Jane M.

Jane M.
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KathyS
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Re: Later Chapters and Whole Novel: Winter and Spring


JaneM wrote:

KathyS wrote:

Gisela, you're right...life isn't always fair.  Life isn't all tied up with a fancy bow, and smelling good.  We all wanted Stefan to get his just desserts, but it was profoundly smart of Shandi to leave all of these loose ends...giving the reader much to think about, and comtemplate as to the outcome of all of these characters.  Who knows, Stefan may show up as the villain, again, and raise havoc until someone DOES do him in!  Hopefully the police!  Or he may wander in a snow storm, and turn up as a popsicle.....Or he may just die from the obvious, drink.  Whatever happens, I hope the scumbag leaves his kids alone!!

 


Sunltcloud wrote:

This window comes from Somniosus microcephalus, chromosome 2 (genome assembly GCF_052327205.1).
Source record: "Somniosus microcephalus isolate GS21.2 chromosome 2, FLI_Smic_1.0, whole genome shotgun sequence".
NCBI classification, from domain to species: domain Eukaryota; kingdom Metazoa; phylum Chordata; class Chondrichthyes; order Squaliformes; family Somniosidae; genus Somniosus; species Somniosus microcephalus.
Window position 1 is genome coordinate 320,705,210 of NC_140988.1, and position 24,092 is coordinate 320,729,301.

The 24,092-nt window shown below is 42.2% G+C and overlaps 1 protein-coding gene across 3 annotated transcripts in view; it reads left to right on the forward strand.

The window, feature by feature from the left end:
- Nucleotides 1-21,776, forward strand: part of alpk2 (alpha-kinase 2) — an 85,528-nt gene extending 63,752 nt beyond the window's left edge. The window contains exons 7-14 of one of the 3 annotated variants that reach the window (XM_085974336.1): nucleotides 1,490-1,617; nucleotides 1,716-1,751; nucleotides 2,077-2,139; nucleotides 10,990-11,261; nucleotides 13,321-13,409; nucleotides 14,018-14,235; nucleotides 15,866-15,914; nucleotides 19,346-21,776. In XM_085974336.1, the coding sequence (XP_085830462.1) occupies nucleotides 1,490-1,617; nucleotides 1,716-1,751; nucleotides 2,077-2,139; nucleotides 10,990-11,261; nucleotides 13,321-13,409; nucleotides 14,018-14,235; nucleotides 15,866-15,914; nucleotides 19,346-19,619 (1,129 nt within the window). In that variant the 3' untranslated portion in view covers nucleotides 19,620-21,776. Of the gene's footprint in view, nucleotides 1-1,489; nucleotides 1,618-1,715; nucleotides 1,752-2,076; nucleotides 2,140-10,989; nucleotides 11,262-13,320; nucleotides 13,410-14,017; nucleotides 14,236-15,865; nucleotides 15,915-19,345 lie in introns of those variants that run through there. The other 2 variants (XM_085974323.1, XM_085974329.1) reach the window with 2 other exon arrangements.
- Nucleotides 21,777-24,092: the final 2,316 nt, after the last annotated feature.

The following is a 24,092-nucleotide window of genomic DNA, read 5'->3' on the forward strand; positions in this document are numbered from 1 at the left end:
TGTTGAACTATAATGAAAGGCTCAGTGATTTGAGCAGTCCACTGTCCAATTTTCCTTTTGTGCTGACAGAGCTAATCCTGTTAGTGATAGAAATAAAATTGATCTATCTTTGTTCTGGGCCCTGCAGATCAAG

IMHO. Life isn't fair. And the job of the writer of a novel is not, to create happy endings, but to distill the essence of reality into a work of art. Mission accomplished.

Kathy, my vote is that Stefan wanders into the snow and freezes to death!

Jane M.


 

Jane, the lush probably has too much anti-freeze in his blood to freeze! :smileyvery-happy:

K.

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Sunltcloud
Posts: 933
Registered: ‎10-19-2006

Re: Later Chapters and Whole Novel: Winter and Spring

Kathy,

here is what I think about Lesya and the chicken episode.

 

 

The episode begins with Lesya taking care of her mother, cleaning up the baby, tidying the house, planning for the next day's meal. She isn't angry, "she just can't summon up the energy to care."

Everybody else is asleep. "She can't feel herself at all." As she walks through the snow her leg quivers, and she tries to stop the tremor. She feels panic. She ducks inside the coop, the only place she feels safe. She calms her leg, but then her whole body begins to tremble.